This page is temporarily not available. Please check later as it should be available shortly. If you have any questions, please email customer support at firstname.lastname@example.org or call 800-767-3771 ext. 9339.
According to a Financial Times report, Bank of America Corporation (
- Analyst Report
has started transferring its derivatives operation worth more than $50 billion from Ireland to its UK subsidiary. The move is a part of BofA’s restructuring initiative to improve overall efficiency and focus on core operations.
Financial regulators of both Ireland and UK are enthusiastic about such a shift. While Dublin-based regulators are wary of the presence of huge derivatives operations in the country, which are posing a threat to its tax payers, regulators in UK want to have a strong regulatory control over BofA’s European operations.
This move would facilitate BofA to benefit from tax breaks arising from the accumulated losses in UK operations. Earlier, many financial firms routed European operations through Dublin as Ireland offered significantly low corporate tax rate. However, this tax rate advantage is gradually loosing ground as UK has been lowering the same. Additionally, another tax rate cut to 23% from the present 24% is expected in April.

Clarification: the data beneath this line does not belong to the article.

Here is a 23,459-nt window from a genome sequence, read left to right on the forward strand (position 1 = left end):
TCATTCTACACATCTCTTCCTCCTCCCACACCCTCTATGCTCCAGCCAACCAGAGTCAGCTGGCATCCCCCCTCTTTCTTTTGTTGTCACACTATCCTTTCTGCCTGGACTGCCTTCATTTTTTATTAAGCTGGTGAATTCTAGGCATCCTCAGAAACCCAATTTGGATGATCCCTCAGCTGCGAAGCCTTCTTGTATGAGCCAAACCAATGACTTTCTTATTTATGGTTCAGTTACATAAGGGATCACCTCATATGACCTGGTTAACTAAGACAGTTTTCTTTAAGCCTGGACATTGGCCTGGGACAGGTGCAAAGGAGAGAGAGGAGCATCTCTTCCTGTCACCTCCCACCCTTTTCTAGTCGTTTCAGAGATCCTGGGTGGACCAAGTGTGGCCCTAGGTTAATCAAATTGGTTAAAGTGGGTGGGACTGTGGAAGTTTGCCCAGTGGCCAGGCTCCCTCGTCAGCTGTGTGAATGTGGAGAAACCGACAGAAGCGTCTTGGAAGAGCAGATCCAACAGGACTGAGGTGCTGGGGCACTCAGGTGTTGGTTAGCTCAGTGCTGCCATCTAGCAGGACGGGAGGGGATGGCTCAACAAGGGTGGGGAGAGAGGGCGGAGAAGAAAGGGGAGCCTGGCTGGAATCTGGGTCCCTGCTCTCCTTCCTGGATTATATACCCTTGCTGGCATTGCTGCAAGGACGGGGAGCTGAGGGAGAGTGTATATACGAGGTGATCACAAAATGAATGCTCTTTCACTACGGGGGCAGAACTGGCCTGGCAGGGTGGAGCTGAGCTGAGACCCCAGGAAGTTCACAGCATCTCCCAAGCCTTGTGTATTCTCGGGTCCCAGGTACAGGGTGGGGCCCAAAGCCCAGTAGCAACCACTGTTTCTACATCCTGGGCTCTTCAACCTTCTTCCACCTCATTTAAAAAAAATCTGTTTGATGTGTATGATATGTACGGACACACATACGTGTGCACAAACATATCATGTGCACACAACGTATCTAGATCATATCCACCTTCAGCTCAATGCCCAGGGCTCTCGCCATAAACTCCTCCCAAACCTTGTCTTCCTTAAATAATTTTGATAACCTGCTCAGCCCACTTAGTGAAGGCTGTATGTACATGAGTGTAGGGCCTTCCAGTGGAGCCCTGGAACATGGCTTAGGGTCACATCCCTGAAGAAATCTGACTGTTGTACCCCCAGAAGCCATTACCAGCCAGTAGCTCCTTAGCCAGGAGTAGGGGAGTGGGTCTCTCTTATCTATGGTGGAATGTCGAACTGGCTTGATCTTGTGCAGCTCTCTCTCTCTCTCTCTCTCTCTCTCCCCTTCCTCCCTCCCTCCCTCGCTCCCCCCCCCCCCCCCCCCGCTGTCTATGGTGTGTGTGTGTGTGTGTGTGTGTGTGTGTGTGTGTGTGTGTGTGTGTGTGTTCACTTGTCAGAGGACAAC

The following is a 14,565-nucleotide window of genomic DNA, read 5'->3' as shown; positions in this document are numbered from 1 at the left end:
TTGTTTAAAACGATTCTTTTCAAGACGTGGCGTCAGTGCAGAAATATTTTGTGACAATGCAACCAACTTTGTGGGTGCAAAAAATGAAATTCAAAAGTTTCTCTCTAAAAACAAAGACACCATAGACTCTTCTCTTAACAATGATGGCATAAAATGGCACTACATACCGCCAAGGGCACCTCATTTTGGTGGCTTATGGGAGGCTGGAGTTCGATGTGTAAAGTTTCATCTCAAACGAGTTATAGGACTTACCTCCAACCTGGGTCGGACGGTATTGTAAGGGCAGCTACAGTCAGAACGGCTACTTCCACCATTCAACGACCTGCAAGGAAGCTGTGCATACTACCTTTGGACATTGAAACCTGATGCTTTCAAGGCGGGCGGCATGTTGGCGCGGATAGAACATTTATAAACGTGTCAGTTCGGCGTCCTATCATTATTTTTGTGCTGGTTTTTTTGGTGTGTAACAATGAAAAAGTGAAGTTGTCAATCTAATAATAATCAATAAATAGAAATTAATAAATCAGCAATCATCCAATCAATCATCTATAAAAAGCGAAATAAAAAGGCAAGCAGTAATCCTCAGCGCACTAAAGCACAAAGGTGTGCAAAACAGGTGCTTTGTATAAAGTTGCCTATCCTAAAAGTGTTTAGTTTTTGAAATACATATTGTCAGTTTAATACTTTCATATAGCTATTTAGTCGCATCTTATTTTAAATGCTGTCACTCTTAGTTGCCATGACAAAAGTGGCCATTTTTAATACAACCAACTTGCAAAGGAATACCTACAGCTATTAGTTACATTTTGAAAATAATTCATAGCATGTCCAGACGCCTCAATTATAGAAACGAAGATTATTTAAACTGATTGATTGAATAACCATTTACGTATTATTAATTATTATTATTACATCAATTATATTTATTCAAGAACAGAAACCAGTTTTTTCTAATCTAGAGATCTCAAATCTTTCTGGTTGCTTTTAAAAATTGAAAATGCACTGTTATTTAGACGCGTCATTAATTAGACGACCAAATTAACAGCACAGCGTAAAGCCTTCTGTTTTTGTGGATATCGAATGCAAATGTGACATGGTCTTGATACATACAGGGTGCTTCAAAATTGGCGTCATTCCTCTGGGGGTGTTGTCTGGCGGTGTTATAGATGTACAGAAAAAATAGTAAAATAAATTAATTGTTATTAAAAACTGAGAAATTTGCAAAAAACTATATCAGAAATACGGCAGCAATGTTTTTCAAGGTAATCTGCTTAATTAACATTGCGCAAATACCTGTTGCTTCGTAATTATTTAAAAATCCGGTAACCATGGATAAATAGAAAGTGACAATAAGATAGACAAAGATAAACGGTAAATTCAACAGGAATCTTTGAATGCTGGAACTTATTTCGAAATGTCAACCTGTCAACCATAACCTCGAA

Further, as per the company’s latest disclosures, BofA has more than $8 billion of deferred tax assets (DTAs) in UK. The company can offset profit to lower or totally eradicate its corporate tax bill from these DTAs. Also, there is additional pressure on BofA to fully utilize DTAs as these will not qualify as core capital under the still-to-be-implemented Basel III capital regulations.
The process of this reallocation is expected to be completed by the end of this year. Yet, these are subject to regulatory approval and the amendment of client contracts. BofA will continue to have its corporate banking and cash management businesses in Ireland.
Over the last two years, BofA has eliminated or divested many of its non-core/unprofitable businesses across the globe. This enabled the company to stabilize balance sheet and strengthen the capital ratios. Further, the company’s non-interest expenses have declined nearly 6.5% year over year to $72.1 billion in 2012.
Apart from BofA, many other global banks including HSBC Holdings plc ( HBC - Analyst Report ) , Deutsche Bank AG ( DB - Snapshot Report ) and Credit Suisse Group ( CS - Snapshot Report ) are also restructuring operations across the globe in order to contain costs.
Currently, BofA retains Zacks Rank #3 (Hold).
Please login to Zacks.com or register to post a comment.